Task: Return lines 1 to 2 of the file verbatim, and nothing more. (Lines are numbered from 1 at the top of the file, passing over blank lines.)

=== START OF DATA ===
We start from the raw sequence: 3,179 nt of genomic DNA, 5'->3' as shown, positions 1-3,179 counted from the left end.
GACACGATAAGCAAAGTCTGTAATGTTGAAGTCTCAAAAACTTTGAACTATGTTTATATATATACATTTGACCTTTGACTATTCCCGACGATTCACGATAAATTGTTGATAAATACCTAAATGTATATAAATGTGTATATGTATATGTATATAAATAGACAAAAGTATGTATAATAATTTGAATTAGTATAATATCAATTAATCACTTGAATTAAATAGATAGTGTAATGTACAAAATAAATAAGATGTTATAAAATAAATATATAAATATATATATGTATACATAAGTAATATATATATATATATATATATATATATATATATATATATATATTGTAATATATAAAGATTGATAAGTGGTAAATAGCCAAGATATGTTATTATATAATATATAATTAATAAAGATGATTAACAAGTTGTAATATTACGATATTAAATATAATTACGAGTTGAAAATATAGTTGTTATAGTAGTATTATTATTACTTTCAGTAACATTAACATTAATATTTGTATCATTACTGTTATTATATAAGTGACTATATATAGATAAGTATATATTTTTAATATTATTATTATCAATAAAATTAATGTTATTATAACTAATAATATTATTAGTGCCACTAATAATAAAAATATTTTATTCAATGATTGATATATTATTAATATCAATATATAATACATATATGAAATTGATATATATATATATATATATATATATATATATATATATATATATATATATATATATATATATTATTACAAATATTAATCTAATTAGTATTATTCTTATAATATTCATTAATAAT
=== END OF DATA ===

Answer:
We start from the raw sequence: 3,179 nt of genomic DNA, 5'->3' as shown, positions 1-3,179 counted from the left end.
GACACGATAAGCAAAGTCTGTAATGTTGAAGTCTCAAAAACTTTGAACTATGTTTATATATATACATTTGACCTTTGACTATTCCCGACGATTCACGATAAATTGTTGATAAATACCTAAATGTATATAAATGTGTATATGTATATGTATATAAATAGACAAAAGTATGTATAATAATTTGAATTAGTATAATATCAATTAATCACTTGAATTAAATAGATAGTGTAATGTACAAAATAAATAAGATGTTATAAAATAAATATATAAATATATATATGTATACATAAGTAATATATATATATATATATATATATATATATATATATATATATATTGTAATATATAAAGATTGATAAGTGGTAAATAGCCAAGATATGTTATTATATAATATATAATTAATAAAGATGATTAACAAGTTGTAATATTACGATATTAAATATAATTACGAGTTGAAAATATAGTTGTTATAGTAGTATTATTATTACTTTCAGTAACATTAACATTAATATTTGTATCATTACTGTTATTATATAAGTGACTATATATAGATAAGTATATATTTTTAATATTATTATTATCAATAAAATTAATGTTATTATAACTAATAATATTATTAGTGCCACTAATAATAAAAATATTTTATTCAATGATTGATATATTATTAATATCAATATATAATACATATATGAAATTGATATATATATATATATATATATATATATATATATATATATATATATATATATATATATATATTATTACAAATATTAATCTAATTAGTATTATTCTTATAATATTCATTAATAAT